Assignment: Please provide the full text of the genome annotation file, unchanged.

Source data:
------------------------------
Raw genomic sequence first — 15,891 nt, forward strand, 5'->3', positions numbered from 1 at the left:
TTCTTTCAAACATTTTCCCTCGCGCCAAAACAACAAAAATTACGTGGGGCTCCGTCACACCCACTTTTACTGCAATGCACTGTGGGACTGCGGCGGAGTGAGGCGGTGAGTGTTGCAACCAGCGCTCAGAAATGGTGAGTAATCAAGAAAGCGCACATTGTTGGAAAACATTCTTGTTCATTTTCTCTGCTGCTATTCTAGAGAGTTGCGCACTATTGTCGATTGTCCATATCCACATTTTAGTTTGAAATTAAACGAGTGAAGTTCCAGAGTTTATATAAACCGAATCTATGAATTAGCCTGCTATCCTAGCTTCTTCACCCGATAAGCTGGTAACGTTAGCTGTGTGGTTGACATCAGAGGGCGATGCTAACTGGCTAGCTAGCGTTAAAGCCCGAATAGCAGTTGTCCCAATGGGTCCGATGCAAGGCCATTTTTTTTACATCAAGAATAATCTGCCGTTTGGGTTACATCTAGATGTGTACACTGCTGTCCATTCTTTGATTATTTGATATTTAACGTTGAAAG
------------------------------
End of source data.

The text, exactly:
Raw genomic sequence first — 15,891 nt, forward strand, 5'->3', positions numbered from 1 at the left:
TTCTTTCAAACATTTTCCCTCGCGCCAAAACAACAAAAATTACGTGGGGCTCCGTCACACCCACTTTTACTGCAATGCACTGTGGGACTGCGGCGGAGTGAGGCGGTGAGTGTTGCAACCAGCGCTCAGAAATGGTGAGTAATCAAGAAAGCGCACATTGTTGGAAAACATTCTTGTTCATTTTCTCTGCTGCTATTCTAGAGAGTTGCGCACTATTGTCGATTGTCCATATCCACATTTTAGTTTGAAATTAAACGAGTGAAGTTCCAGAGTTTATATAAACCGAATCTATGAATTAGCCTGCTATCCTAGCTTCTTCACCCGATAAGCTGGTAACGTTAGCTGTGTGGTTGACATCAGAGGGCGATGCTAACTGGCTAGCTAGCGTTAAAGCCCGAATAGCAGTTGTCCCAATGGGTCCGATGCAAGGCCATTTTTTTTACATCAAGAATAATCTGCCGTTTGGGTTACATCTAGATGTGTACACTGCTGTCCATTCTTTGATTATTTGATATTTAACGTTGAAAG